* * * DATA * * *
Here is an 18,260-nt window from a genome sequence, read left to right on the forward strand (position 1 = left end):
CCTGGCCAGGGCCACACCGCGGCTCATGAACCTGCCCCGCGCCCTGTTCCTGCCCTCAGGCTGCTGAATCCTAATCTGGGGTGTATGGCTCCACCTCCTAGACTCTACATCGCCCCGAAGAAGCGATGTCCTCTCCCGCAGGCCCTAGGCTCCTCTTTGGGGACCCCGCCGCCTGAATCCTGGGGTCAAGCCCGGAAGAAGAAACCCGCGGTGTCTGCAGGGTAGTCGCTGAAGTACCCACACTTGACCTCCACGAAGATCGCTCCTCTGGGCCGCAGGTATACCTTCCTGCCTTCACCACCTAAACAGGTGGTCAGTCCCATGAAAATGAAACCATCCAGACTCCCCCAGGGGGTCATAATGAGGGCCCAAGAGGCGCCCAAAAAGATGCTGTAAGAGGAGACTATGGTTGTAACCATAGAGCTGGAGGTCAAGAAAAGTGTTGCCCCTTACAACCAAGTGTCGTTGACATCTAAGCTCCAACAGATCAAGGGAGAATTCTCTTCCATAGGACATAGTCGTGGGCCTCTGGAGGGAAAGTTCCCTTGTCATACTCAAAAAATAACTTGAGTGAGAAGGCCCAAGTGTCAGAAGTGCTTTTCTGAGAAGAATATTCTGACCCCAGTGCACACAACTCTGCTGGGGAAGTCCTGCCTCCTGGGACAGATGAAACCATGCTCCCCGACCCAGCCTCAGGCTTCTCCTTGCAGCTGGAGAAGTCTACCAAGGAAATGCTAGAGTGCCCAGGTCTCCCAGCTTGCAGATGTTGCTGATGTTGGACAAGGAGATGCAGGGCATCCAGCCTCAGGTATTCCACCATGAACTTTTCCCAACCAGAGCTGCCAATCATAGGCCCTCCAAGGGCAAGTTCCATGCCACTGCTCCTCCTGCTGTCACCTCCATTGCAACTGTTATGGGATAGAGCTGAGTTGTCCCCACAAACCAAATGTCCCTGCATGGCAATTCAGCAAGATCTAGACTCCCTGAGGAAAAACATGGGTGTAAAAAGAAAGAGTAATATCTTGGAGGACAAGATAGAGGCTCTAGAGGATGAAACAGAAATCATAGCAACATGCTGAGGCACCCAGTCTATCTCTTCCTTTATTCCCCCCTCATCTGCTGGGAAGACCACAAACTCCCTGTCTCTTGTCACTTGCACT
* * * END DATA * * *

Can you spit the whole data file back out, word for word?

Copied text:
Here is an 18,260-nt window from a genome sequence, read left to right on the forward strand (position 1 = left end):
CCTGGCCAGGGCCACACCGCGGCTCATGAACCTGCCCCGCGCCCTGTTCCTGCCCTCAGGCTGCTGAATCCTAATCTGGGGTGTATGGCTCCACCTCCTAGACTCTACATCGCCCCGAAGAAGCGATGTCCTCTCCCGCAGGCCCTAGGCTCCTCTTTGGGGACCCCGCCGCCTGAATCCTGGGGTCAAGCCCGGAAGAAGAAACCCGCGGTGTCTGCAGGGTAGTCGCTGAAGTACCCACACTTGACCTCCACGAAGATCGCTCCTCTGGGCCGCAGGTATACCTTCCTGCCTTCACCACCTAAACAGGTGGTCAGTCCCATGAAAATGAAACCATCCAGACTCCCCCAGGGGGTCATAATGAGGGCCCAAGAGGCGCCCAAAAAGATGCTGTAAGAGGAGACTATGGTTGTAACCATAGAGCTGGAGGTCAAGAAAAGTGTTGCCCCTTACAACCAAGTGTCGTTGACATCTAAGCTCCAACAGATCAAGGGAGAATTCTCTTCCATAGGACATAGTCGTGGGCCTCTGGAGGGAAAGTTCCCTTGTCATACTCAAAAAATAACTTGAGTGAGAAGGCCCAAGTGTCAGAAGTGCTTTTCTGAGAAGAATATTCTGACCCCAGTGCACACAACTCTGCTGGGGAAGTCCTGCCTCCTGGGACAGATGAAACCATGCTCCCCGACCCAGCCTCAGGCTTCTCCTTGCAGCTGGAGAAGTCTACCAAGGAAATGCTAGAGTGCCCAGGTCTCCCAGCTTGCAGATGTTGCTGATGTTGGACAAGGAGATGCAGGGCATCCAGCCTCAGGTATTCCACCATGAACTTTTCCCAACCAGAGCTGCCAATCATAGGCCCTCCAAGGGCAAGTTCCATGCCACTGCTCCTCCTGCTGTCACCTCCATTGCAACTGTTATGGGATAGAGCTGAGTTGTCCCCACAAACCAAATGTCCCTGCATGGCAATTCAGCAAGATCTAGACTCCCTGAGGAAAAACATGGGTGTAAAAAGAAAGAGTAATATCTTGGAGGACAAGATAGAGGCTCTAGAGGATGAAACAGAAATCATAGCAACATGCTGAGGCACCCAGTCTATCTCTTCCTTTATTCCCCCCTCATCTGCTGGGAAGACCACAAACTCCCTGTCTCTTGTCACTTGCACT